Know where that coffee you drink came from?
So, you drink coffee, huh. You, like millions of others worldwide, enjoy a cup of “joe” morning, noon or afternoon. Perhaps you sip it from your reusable coffee cup (trendy) or enjoy it from a “café near me” or one of the many coffee shops dotting the metropolitan and urban areas.
Goat Flips Out – Coffee Discovered
- Goat chews red beans
- Turns out to be coffee
- Abbot drinks coffee – prays all night long
Before oil came coffee
- The first black liquid gold from Arabia
- Coffee houses all over Europe
- Pope versus the bitter invention of Satan
- Riches follow coffee
The Arabian Peninsula is well known today as a major source of oil, yet by the 16th century it was a hub of coffee cultivation and a source of wealth – the first black liquid gold. Yemen's climate and fertile soil offered the ideal conditions for cultivating rich coffee harvests. It must have been a marvel for travelers to behold – a land of alert, clear thinking, and wide awake inhabitants.
So impressed were the travelers and the results of gulping down coffee, over a hundred years later Europe was catching the coffee fervor with coffee houses springing up all over London – perhaps a foreshadowing of Starbucks to come 300 years later.
Though not everyone was happy. It was labeled the “bitter invention of Satan,” by the naysayers and a wellspring of protest grew so great that Pope Clement VIII intervened, tasting it and gave it God’s blessing. The Monks were vindicated.
With the renaissance and the age of enlightenment fully in hand by the 17th century, and religious restraint loosened, and of course, exploration of the new world (the Americas), coffee seeds were trapeised all over the world by merchants, shippers, brokers, missionaries, travelers, traders, colonists and artists – in short, the dark black beverage began waking the world up. By the end of the 18th century, coffee had become one of the world's most profitable export crops (Home Ground).
Coffee Improves society
Prior to coffee’s introduction beer and wine were drunk as breakfast ailments. The mind boggles as to the state of the workplace and society after breakfast time – tiddly people wandering about though their happiness quotient would be high. As coffee consumption at breakfast increased, society must have become a more clear- headed productive place (Home Ground). Could we go as far as to say that coffee was instrumental in improving society? Perhaps.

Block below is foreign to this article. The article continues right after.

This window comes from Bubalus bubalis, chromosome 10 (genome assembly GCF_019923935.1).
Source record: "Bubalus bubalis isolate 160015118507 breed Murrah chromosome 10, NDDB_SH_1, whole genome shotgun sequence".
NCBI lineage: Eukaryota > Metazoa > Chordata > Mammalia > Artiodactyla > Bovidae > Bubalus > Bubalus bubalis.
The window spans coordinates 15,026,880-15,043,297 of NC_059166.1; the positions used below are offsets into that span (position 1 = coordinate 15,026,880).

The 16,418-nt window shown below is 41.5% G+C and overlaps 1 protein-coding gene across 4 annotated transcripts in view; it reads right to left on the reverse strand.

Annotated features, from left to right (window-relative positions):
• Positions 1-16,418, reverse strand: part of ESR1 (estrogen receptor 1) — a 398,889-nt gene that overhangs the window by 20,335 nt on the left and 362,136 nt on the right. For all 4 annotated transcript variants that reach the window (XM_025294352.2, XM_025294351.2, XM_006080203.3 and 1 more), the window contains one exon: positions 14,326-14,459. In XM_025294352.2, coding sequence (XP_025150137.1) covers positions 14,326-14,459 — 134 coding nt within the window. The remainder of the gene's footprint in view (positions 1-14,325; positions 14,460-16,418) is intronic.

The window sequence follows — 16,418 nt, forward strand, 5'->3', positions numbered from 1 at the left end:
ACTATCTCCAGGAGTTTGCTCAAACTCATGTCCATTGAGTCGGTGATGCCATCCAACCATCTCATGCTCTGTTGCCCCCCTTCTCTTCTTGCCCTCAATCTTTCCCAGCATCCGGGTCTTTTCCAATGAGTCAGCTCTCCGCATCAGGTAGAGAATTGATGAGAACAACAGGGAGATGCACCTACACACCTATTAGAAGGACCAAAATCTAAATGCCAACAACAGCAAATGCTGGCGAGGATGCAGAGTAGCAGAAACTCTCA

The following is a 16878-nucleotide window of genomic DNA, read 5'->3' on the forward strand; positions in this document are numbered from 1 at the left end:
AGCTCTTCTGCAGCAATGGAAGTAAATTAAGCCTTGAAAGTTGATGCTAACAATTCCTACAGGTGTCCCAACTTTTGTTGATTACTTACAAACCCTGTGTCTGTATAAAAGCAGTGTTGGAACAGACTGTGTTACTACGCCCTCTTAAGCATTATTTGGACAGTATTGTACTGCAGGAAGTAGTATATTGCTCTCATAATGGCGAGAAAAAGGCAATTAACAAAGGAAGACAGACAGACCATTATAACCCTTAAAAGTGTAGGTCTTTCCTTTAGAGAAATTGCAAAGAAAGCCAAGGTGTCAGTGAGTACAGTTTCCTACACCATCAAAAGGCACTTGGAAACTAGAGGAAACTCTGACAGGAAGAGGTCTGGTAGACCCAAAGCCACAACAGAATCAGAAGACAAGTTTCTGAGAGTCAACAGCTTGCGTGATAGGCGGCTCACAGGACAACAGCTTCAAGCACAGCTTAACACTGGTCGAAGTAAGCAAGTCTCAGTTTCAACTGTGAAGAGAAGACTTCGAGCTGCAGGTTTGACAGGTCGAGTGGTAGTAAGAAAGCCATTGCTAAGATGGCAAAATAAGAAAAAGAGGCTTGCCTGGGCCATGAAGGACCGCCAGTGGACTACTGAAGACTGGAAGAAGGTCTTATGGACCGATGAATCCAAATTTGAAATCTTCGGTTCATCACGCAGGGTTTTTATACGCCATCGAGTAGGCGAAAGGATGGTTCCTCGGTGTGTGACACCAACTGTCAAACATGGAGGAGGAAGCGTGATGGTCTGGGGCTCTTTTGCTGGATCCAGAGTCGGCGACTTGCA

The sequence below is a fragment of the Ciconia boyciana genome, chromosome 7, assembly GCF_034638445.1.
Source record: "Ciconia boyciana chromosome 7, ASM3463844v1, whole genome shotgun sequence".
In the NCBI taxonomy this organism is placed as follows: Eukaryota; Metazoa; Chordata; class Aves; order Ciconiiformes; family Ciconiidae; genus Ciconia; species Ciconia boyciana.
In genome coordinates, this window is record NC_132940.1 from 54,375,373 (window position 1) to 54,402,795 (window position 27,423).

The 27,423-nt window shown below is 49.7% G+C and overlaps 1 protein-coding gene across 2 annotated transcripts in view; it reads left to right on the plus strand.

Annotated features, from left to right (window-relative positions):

The Coffee Industry As We Know It Today
Approximately 400 billion cups of coffee are consumed every year (Home Ground) – sixty six times more than people alive on the planet.
Coffee is huge business and there are claims that it is the second-largest traded commodity on the planet, second only to oil. It’s of international importance. If you are a coffee drinker or coffee trader/grower, imagine waking up one morning only to discover that drones had obliterated one of the world’s major sources of coffee and the price had soared or coffee supplies dried up. Jobs and industries would be ground to a halt overnight. Cafes would be putting up out of stock signs, and people dragging their decaffeinated minds through the slog of the day.
Many of us have come to depend upon its uplifting properties and are now beholdened to it. The humble coffee bean is still the same, though of course it is now cultivated in South America and anywhere else it can thrive, and we have moved light years past the Monk’s first brewing attempt of simple hot water and coffee beans. Coffee is now roasted, ground, packaged, blended, graded, and served in a variety of ways.
A portion of the few dollars you pay for your coffee wend its way back to the coffee beans growers, arguably the most important people when it comes to your morning latte. However, as most coffee producing countries are still widely underdeveloped, it pays to enquire about the source of your beans,
Advocates like Fair Trade, who say there are over 125 million people globally whose livelihood depend on the coffee trade, are primarily focused on improving the lives and businesses of coffee producers by guaranteeing their fair pay and ethical treatment.
Support of sustainable growers has been increasing steadily over the past few years and is projected to keep increasing. But with a trade this big we could be much more conscious of seeking out coffee beans that have been sustainably grown without causing deforestation, land erosion, or water erosion. If you want to know where you can get Fair Trade options you can see a great list here.